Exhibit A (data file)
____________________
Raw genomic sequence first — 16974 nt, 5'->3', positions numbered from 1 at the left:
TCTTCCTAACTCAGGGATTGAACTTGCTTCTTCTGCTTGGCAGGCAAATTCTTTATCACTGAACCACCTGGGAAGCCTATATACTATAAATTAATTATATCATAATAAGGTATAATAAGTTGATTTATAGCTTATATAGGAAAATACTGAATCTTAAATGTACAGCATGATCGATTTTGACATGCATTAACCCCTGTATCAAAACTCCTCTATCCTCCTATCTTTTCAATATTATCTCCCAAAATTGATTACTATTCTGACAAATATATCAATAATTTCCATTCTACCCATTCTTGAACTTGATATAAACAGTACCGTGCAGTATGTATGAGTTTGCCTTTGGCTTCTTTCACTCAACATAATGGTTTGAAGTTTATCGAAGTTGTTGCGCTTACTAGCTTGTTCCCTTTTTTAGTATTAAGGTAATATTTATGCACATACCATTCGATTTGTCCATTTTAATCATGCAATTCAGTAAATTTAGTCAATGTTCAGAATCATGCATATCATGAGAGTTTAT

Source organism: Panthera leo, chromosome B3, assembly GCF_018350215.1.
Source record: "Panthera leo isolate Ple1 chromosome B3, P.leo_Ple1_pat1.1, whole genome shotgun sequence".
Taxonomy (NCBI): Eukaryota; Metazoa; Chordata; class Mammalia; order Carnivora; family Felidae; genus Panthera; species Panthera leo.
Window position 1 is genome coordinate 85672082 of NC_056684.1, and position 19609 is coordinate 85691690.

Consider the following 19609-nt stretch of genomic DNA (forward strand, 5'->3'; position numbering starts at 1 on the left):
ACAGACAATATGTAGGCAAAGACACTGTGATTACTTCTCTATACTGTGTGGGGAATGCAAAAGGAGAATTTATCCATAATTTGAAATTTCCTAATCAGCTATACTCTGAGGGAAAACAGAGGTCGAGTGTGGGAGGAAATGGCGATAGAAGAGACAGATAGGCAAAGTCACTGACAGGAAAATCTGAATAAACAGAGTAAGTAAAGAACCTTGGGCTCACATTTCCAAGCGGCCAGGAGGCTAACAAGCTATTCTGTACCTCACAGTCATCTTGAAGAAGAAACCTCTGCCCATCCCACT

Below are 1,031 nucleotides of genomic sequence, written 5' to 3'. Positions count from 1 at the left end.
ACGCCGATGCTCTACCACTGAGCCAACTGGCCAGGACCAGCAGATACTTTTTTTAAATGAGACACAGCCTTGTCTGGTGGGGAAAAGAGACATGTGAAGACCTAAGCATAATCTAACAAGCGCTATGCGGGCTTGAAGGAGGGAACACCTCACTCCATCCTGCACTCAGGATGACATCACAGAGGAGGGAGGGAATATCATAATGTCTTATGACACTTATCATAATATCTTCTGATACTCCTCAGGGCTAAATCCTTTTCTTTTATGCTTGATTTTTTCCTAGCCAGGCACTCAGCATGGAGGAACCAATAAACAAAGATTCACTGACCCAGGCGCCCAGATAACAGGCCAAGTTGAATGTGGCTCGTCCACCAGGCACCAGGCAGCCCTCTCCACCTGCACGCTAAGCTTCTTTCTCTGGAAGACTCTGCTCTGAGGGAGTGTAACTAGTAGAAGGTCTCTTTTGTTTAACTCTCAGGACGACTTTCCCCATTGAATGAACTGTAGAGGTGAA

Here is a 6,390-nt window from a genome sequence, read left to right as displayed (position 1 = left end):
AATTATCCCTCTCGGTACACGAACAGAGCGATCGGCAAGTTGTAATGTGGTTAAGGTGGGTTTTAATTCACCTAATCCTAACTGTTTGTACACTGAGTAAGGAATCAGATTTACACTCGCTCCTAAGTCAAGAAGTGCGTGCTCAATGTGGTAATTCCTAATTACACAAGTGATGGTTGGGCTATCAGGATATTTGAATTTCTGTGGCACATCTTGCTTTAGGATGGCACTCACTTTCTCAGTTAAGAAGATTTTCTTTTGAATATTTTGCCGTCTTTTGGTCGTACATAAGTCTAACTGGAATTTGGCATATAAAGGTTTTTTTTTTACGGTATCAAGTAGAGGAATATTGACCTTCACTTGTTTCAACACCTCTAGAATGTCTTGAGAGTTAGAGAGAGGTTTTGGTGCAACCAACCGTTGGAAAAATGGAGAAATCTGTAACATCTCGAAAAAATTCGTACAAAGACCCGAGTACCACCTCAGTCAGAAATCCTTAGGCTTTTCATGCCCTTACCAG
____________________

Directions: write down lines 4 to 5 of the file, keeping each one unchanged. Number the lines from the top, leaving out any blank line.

Source record: "Panthera leo isolate Ple1 chromosome B3, P.leo_Ple1_pat1.1, whole genome shotgun sequence".
Taxonomy (NCBI): Eukaryota; Metazoa; Chordata; class Mammalia; order Carnivora; family Felidae; genus Panthera; species Panthera leo.